Two Congresswomen test positive for COVID-19 after sheltering in place during attack on Capitol

Two Democratic congresswomen have tested positive for COVID-19 after sheltering in place with fellow lawmakers during the attack on the U.S. Capitol last week. Representative Pramila Jayapal, of the Seattle area, and Representative Bonnie Watson Coleman, 75, of New Jersey, both pointed to the actions of their Republican colleagues during the lockdown.

In angry tweets early Tuesday, Jayapal said she “just received a positive COVID-19 test result after being locked down in a secured room at the Capitol where several Republicans not only cruelly refused to wear a mask but recklessly mocked colleagues and staff who offered them one.”

She said, “Only hours after Trump incited a deadly assault on our Capitol, many Republicans still refused to take the bare minimum COVID-19 precaution and simply wear a damn mask in a crowded room during a pandemic — creating a superspreader event ON TOP of a domestic terrorist attack.”

Jayapal asserted that, “Any Member who refuses to wear a mask should be fully held accountable for endangering our lives because of their selfish idiocy. I’m calling for every single Member who refuses to wear a mask in the Capitol to be fined and removed from the floor by the Sergeant at Arms.”

And she called for President Trump to be removed from office, saying she shares “the outrage and anger of those across America who have watched Trump fail to combat this raging pandemic and refuse to take care of Americans who are suffering, dying, and devastated.”

Jayapal said she’s still working while isolating as per the instructions of the Capitol physician.

Coleman said she believes she was exposed while sheltering in place alongside her colleagues, including some who refused to wear masks.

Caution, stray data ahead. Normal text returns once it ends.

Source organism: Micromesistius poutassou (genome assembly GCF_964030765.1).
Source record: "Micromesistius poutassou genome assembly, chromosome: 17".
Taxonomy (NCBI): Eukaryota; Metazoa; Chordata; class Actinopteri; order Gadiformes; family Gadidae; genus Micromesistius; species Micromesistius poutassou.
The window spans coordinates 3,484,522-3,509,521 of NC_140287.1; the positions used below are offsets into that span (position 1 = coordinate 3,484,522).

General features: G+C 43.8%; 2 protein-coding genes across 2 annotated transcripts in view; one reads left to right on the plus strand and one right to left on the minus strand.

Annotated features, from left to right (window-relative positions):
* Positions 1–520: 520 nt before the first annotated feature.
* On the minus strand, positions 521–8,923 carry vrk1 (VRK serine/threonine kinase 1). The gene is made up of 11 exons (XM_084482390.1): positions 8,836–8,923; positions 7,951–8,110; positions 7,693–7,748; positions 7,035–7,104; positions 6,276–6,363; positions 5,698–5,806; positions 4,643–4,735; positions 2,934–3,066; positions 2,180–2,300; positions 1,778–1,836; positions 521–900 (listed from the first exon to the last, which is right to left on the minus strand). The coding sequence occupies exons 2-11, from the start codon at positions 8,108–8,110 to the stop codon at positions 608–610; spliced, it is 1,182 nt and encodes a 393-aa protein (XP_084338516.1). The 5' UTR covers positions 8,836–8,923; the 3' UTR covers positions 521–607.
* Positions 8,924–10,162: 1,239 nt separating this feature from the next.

“I received a positive test result for COVID-19, and am home resting at this time. While I am experiencing mild, cold-like symptoms, I remain in good spirits and will continue to work on behalf of my constituents,” the Democrat said in a statement Monday.

Coleman, a breast cancer survivor, later said she was on her way to a local hospital to receive a monoclonal antibody treatment. “I thank you for the outpouring of supportive messages. The love you’ve sent has been overwhelming,” Coleman tweeted. “Please, wear a mask and social distance.”

The members were forced to evacuate after a mob of violent pro-Trump supporters breached the U.S Capitol on Wednesday, halting a joint session of Congress to count electoral votes and forcing lawmakers into hiding until the building was secure.

In her statement Monday, Coleman said she was among several members of Congress to receive advanced doses of the Pfizer-Biotech COVID-19 vaccine but said she decided to get tested for COVID-19 after sheltering with the maskless lawmakers.

Physicians and lawmakers have sounded the alarm about the possible spread of coronavirus at the secure holding location. 

Representative Susan Wild, a Pennsylvania Democrat, speaking on CBSN last week, said lawmakers evacuated from the Capitol were taken to a secure location that held 300-400 people. She also said some lawmakers refused to wear masks.

“It’s exactly the kind of situation that we’ve been told by the medical doctors not to be in, you know, close proximity, especially with people who aren’t wearing masks,” Wild said. “We weren’t even allowed to get together with our families for Thanksgiving and Christmas, and now we’re in a room with people who are flaunting the rules and are very much crowded in here.”

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